C.S. Lewis’ Chronicles of Narnia series, about four siblings who find themselves in a magical realm, is beloved by children and adults worldwide, myself included. But of all of his novels, my favorite doesn’t take place beyond the wardrobe. My favorite (and I argue, his best) novel is Till We Have Faces.
Till We Have Faces is a retelling of the myth of Cupid and Psyche, told from the point of view of Psyche’s half-sister, Orual, the daughter of the king of Glome. Psyche is so lovely that even as a child, she is all-but worshipped by the villagers of their tiny kingdom. Orual, considered ugly by everyone, loves Psyche completely. When famine, drought, and pestilence come to Glome, Psyche is sacrificed to the gods. But she doesn’t stay sacrificed for long.
Till We Have Faces is a story about faith—Lewis really loved his Christian parallels—and this tale is in the telling. Orual, always observant and cynical, becomes embittered when Psyche returns with tales of her god husband and a palace that Orual can’t see. Lewis’ prose is as fluid and graceful as Psyche herself.
[T]he horror was the same: a sickening discord, a rasping together of two worlds, like the two bits of a broken bone.
...[W]ith the horror came inconsolable grief. For the world had broken in pieces and Psyche and I were not on the same piece.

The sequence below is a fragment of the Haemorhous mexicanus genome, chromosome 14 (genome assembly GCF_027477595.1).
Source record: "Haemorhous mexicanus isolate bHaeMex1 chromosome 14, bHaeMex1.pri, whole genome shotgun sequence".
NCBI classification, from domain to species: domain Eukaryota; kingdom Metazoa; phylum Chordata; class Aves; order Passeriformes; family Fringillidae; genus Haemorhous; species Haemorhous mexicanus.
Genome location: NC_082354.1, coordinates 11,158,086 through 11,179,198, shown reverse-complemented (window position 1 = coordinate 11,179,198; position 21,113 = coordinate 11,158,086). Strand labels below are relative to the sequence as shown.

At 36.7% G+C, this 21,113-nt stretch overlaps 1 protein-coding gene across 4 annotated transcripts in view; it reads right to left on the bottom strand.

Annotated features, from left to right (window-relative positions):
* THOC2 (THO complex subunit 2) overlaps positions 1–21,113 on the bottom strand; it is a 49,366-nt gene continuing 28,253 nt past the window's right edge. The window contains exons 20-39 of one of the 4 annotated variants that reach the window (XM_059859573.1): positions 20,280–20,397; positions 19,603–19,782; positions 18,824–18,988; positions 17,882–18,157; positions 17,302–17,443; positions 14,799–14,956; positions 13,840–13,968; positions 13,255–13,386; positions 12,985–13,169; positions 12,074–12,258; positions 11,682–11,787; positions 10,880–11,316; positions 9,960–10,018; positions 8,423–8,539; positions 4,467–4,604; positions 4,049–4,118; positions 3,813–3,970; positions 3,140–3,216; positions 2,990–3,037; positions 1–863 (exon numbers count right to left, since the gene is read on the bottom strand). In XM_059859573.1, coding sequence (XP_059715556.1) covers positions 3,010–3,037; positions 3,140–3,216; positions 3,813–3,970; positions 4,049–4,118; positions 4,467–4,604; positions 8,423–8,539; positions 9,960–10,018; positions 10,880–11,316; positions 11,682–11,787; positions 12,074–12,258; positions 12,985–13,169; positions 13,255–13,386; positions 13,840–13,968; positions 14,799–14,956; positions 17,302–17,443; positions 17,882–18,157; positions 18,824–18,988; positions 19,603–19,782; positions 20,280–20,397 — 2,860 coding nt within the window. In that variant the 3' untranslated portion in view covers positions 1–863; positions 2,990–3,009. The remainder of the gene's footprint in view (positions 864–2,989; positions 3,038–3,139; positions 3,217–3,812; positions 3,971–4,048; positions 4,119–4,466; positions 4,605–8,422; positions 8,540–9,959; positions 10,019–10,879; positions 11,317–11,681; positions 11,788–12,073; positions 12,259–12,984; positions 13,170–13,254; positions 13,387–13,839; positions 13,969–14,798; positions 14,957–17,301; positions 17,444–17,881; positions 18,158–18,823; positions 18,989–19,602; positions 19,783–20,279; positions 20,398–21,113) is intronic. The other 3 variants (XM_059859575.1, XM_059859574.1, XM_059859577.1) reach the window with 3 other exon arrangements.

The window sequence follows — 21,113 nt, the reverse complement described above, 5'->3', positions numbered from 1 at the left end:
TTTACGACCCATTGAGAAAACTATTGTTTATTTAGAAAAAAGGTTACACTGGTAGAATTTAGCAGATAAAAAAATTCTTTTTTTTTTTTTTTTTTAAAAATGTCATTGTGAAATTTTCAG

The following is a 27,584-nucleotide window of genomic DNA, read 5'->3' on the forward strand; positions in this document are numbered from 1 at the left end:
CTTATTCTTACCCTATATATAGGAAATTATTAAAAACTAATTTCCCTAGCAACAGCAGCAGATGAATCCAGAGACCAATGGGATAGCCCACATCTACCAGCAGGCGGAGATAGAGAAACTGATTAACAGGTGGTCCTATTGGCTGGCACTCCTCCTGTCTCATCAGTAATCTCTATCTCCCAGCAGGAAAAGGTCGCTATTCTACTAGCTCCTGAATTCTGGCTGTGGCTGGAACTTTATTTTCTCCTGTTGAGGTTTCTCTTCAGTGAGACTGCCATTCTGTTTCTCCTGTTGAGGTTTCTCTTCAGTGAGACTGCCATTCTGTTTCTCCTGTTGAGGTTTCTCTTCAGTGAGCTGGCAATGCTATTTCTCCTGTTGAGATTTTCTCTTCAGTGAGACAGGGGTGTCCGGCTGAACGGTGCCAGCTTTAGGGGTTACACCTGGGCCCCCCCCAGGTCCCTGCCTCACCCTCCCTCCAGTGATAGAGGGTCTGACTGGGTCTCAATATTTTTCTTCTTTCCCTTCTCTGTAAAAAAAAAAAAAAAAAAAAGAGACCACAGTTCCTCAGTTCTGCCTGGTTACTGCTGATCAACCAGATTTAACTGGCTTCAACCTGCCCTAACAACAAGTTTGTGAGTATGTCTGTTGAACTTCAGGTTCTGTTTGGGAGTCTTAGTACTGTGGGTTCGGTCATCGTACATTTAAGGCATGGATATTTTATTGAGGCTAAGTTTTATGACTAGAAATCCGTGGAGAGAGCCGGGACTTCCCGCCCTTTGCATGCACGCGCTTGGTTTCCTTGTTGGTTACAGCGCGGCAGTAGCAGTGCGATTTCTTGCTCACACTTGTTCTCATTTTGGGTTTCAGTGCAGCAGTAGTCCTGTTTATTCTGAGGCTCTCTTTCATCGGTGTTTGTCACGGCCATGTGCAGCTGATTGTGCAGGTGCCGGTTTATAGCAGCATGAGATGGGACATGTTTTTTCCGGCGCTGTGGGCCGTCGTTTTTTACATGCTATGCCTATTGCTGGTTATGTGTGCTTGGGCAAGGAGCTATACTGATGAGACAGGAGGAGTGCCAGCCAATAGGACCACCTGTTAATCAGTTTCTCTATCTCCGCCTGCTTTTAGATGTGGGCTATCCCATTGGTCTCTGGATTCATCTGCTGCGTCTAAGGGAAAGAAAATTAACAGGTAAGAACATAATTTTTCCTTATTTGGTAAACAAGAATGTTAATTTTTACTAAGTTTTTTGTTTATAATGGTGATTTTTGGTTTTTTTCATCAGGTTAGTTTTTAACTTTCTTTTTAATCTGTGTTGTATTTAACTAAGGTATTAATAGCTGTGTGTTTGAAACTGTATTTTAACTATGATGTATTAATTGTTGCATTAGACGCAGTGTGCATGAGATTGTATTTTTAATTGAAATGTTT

Orual is a skilled narrator of her own failings who grows more ferocious with each turn of the page. ("We’ll have him impaled if ever we catch him. He’ll die for days.”) She’s also brave and strong. Because of this, Orual manages to remain completely sympathetic, even as she hangs her nursemaid.
Till We Have Faces is Lewis' urge to have faith. But with every reading, I've always seen Orual as a woman of faith—but perhaps not in the way Lewis had intended. I see Orual’s faith in herself. In the teachings of her sympathetic Greek tutor, the Fox. In what is real. She feels joy with a vision of Psyche, because Psyche appeared to her in a way that Orual believed.
This book may not have led me to have faith in the gods. But it did lead me to have faith in Lewis’ strength as a storyteller. I can't recommend it enough.
Note: My all-time favorite book by C.S. Lewis isn’t a novel but a work of non-fiction, A Grief Observed. Written after the death of his wife, it surprised me with its raw emotions at war with his logic and faith as he tries to make sense of her loss. Of all the books on death I had read, it was the only one that I connected with. It made me feel less alone.